It’s a fixed place on any Italian deli counter, a staple in fridges and larders across the peninsula. White and rubbery, beige and flaky, solid and golden, cheeseboards from Milan to Palermo are sure to contain a few varieties. ‘Parmesan’ may be better known internationally, for Italians, though, this humble, unpretentious cheese plays a far more important role in everyday life.
But what exactly is pecorino? And how can you recognise a good one?
Pecorino, as the name suggests, is made from ewe’s milk. This means the cheeses tend to have a sour note and depth that is uncommon in bovine products. This is not necessarily a negative trait. Historically, in fact, pecorino has been thought of just as highly as its cow-milk cousins. For ancient Italians, as the Byzantine historian Jordanes tells us, consuming dairy in adulthood was a trait of “barbarians and primitive peoples.” Ewe’s cheese, the sole exception to this rule, was seen as “civilised.”Bartolomeo Sacchi, the renaissance humanist, likewise condemns cow’s milk on the basis that it leads to “bloating and poor concentration”. Pecorino, by contrast, was seen to “help the stomach, eliminate occlusions of the liver, and lubricate the intestine.”
The first thing to get to grips with when choosing the right pecorino are the various ‘ages’. Pecorino fresco is mild, spongey, and usually used in salads. Some specimens can be rather bland, though a well-produced slab will exhibit a pleasant nuttiness. Semi-stagionato is more robust, ideal for an antipasto platter, or, depending on the variety, a filling for a panino. Such varieties are often served with honey or light jam and vary enormously in their depth and complexity. Finally, there are the fully stagionato cheeses, some of which are aged for as long as 36 months. Most people find these too strong to eat on their own so they’re usually reserved for grating onto pasta or amalgamating into sauces.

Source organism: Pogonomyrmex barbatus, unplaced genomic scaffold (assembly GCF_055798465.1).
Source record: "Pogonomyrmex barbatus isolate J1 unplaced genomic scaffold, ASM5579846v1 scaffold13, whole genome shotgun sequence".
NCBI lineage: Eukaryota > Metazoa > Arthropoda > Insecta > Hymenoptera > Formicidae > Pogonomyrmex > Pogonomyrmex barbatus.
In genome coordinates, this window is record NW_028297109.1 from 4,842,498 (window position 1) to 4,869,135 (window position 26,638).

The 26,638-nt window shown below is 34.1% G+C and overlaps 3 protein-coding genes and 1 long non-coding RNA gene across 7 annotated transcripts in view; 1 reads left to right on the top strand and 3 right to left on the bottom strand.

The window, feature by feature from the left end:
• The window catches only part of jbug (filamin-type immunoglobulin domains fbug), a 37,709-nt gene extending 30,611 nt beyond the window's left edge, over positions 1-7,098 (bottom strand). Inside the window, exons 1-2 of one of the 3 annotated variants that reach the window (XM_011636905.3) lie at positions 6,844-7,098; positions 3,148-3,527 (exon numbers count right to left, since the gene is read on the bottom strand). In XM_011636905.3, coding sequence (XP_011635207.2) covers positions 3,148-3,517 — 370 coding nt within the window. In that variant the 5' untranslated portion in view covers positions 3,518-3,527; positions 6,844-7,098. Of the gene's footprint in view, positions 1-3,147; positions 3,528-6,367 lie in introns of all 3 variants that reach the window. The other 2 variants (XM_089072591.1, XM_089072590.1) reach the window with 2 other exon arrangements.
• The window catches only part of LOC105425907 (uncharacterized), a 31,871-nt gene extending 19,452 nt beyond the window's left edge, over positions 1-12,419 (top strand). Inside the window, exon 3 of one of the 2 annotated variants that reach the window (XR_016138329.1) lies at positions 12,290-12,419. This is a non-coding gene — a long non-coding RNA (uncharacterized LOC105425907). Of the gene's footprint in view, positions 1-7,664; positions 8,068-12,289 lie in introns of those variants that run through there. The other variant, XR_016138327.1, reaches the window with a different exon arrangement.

[A variety of pecorino cheese aged in different varieties.]
While all the regions make pecorino in some shape or form, the most well-known types are generally found in central Italy. Tuscan cheeses in particular tend to be the most well-balanced. In Florence and Pisa, pecorino is generally served in thick chunks, eaten in large quantities, often without bread. Further south it is commonly wrapped in hay or chestnut leaves, or even mixed with truffles. One of the most celebrated varieties of all is the pecorino di pienza, which was much loved by Lorenzo de Medici and is usually recognisable by its black rind. While it’s hard to go wrong with any pecorino in the Val d’Orcia, this particular variant has a pleasing and distinctive note of laurel, thanks to the clayey soils that characterise the immediate area.
[Traditional pecorino cheese from Pienza, Tuscany's cheese heaven.]